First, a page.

One impetus for M&A will be the additional funding that companies need as they emerge from the pandemic. Impending liquidity needs could make Latin American companies more open to strategic partnerships with PE funds or other financial investors.
The buyout sector continues to sit on record dry powder—as much as US$1.5 trillion globally, according to research firm Preqin—with a number of firms having raised funds for investment specifically in Latin America.
PE and VC are not the only game in town. Asia’s large investors continue to look for opportunities across Latin America. That includes Japanese buyers, whose appetite for assets in the region was strong prior to the crisis; Japanese entities were the bidders in five Latin American deals worth US$910 million in the first quarter of 2020, up from just two deals worth only US$10 million in the previous quarter.
China has also been a strong source of deal demand; deal volume has risen steadily since 2007 (with a small dip in 2018). And transactions have continued even during the pandemic. The recently completed Sempra Energy deal is testament to China’s interest in the region.
Depressed values and defense
Dealmakers will also hope to benefit from depressed valuations. In the oil & gas sector, where prices have collapsed, the experience of previous downturns is that once the dust settles, consolidation often takes place at a rapid pace. Real estate may offer similarly attractively priced deals, with developers seeking liquidity to progress and complete good projects. In previous recessions, real estate has rebounded especially quickly on the recovery.
Infrastructure may also see M&A recover more quickly, as investors look for more predictable cash flows and returns. In more cyclical areas, such as consumer businesses, consumer discretionary spending, hospitality and tourism, the highly unpredictable question of when demand is likely to recover may give buyers pause.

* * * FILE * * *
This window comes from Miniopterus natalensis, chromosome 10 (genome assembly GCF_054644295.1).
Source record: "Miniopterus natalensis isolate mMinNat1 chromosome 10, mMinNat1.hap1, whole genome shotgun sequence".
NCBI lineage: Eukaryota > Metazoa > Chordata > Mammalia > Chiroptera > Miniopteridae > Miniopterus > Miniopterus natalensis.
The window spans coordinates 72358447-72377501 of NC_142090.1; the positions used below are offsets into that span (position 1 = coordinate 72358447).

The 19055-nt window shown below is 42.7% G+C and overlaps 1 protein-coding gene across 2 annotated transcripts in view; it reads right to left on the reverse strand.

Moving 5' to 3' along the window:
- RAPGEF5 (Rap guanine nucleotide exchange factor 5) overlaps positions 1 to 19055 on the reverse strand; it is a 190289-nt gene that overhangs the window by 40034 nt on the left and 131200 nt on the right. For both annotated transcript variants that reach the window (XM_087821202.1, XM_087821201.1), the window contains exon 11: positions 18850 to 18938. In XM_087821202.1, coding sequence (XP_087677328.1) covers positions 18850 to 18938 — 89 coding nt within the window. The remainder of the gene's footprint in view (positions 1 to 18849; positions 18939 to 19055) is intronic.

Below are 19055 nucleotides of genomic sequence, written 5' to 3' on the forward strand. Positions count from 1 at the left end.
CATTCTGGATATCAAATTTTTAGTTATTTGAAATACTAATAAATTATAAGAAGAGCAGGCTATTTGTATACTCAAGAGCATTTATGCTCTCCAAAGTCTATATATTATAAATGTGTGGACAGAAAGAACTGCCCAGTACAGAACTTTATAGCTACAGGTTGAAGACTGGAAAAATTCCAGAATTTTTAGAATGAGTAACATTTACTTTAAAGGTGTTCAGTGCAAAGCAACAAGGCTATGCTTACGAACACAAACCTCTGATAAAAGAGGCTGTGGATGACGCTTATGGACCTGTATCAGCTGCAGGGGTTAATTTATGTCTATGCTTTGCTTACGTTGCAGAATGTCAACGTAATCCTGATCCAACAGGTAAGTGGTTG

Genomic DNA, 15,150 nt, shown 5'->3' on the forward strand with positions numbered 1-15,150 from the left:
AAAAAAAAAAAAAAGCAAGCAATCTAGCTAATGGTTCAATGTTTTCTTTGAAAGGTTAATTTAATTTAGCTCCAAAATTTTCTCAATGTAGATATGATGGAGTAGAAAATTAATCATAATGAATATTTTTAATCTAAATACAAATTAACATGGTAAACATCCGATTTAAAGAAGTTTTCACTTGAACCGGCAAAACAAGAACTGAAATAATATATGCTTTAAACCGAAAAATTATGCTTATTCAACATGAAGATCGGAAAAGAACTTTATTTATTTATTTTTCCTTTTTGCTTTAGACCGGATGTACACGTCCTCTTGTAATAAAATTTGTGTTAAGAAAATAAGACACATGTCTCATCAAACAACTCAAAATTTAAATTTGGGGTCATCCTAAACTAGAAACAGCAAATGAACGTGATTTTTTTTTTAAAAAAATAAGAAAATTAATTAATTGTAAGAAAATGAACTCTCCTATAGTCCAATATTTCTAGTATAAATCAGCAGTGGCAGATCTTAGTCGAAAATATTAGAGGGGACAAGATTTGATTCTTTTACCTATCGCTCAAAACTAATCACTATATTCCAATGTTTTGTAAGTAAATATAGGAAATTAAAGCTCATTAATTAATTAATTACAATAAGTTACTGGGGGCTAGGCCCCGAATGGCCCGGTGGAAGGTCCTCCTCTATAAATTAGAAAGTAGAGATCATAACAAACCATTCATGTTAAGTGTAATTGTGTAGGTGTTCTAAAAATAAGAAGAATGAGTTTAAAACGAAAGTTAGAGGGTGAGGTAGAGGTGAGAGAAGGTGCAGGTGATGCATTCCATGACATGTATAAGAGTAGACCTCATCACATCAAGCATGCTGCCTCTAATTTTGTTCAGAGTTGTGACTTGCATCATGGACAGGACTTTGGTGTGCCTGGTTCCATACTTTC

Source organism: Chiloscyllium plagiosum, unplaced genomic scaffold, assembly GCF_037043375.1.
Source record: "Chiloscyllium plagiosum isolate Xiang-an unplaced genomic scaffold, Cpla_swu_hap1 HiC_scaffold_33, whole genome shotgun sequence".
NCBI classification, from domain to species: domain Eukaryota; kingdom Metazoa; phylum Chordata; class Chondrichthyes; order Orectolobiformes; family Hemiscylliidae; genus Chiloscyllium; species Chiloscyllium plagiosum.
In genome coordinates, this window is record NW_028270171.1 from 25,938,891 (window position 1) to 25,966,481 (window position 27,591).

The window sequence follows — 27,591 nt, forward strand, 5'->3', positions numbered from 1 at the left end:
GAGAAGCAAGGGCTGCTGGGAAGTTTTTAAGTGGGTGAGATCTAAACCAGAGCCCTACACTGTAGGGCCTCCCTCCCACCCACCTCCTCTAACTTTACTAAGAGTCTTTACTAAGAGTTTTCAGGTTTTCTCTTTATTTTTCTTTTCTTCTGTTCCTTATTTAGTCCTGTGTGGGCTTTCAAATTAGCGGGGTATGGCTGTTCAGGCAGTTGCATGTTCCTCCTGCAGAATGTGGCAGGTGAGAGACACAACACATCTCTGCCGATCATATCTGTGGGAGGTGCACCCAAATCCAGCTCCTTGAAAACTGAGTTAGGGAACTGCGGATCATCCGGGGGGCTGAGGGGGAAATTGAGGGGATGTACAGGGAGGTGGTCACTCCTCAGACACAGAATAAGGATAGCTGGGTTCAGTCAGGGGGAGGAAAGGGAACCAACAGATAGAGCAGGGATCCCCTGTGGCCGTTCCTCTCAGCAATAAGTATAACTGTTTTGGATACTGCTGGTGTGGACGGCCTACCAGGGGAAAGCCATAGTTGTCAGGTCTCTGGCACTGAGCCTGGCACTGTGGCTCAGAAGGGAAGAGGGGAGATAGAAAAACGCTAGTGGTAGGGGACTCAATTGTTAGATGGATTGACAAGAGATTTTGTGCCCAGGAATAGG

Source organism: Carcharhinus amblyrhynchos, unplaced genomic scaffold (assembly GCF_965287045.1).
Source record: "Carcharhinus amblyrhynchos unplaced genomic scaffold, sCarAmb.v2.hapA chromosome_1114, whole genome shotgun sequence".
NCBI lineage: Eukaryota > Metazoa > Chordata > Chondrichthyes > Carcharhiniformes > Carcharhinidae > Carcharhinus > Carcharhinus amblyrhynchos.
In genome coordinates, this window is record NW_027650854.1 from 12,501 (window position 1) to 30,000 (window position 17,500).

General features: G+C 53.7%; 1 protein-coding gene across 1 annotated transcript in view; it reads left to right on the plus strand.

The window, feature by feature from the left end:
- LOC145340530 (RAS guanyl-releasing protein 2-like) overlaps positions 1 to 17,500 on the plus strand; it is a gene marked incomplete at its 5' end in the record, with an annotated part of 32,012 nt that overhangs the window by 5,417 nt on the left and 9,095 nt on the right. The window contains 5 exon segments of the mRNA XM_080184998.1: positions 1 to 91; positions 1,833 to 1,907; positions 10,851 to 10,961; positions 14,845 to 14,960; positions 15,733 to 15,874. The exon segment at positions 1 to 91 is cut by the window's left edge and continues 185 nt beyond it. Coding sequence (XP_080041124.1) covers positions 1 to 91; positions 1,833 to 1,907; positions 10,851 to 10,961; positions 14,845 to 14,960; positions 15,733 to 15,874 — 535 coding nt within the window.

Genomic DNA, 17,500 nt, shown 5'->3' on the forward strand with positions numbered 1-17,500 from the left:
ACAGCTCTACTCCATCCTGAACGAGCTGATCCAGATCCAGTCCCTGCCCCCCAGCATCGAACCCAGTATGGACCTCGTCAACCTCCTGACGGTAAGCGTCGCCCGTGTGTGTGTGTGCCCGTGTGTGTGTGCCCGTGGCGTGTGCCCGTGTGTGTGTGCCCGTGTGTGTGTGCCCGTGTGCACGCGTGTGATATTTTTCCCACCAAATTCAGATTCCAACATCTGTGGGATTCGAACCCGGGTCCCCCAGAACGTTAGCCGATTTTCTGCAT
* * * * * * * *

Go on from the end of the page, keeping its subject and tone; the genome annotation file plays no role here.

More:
More broadly, the big question will be how quickly Latin American countries can control the spread of the virus and return to normal—and to what extent each country can mitigate the economic damage caused by the crisis. Here, there will inevitably be variations, given the different responses—both in a healthcare and economic context—of governments across the region.
In for the long haul
The best-case scenario is that in the second half of 2020, Latin American M&A will return to the levels seen in the first quarter, or close to them. That might not be likely, as it would require a rapid bounce back both across the region itself and throughout the rest of the world—a V-shaped economic recovery and near-total eradication of the COVID-19 virus.
More realistically, M&A is likely to return more gradually, beginning with activity in distressed assets and strategic deals that create long-term value for investors. In a recessionary environment, buyers with strong balance sheets can benefit from depressed valuations and position their businesses in a stronger foothold coming out of the recession.
We expect that to be the case in Latin America, followed by more aggressive opportunistic buys in the infrastructure, energy, real estate and technology sectors. This drive will be led by PE investors on the hunt for opportunities. That scenario would be more in line with the experience following the 2008 financial crisis.
The reality is that governments, businesses and investors alike are hoping for the best, but planning for the worst. Prior to the pandemic, the fundamental drivers underlying Latin American M&A were generally strong. But it is impossible to predict when these fundamentals will reassert themselves. We do expect a wave of M&A for distressed assets toward the end of the year as the need for liquidity exacerbates and distressed companies come to terms with lower valuations resulting from the dramatic change in consumer habits after the pandemic.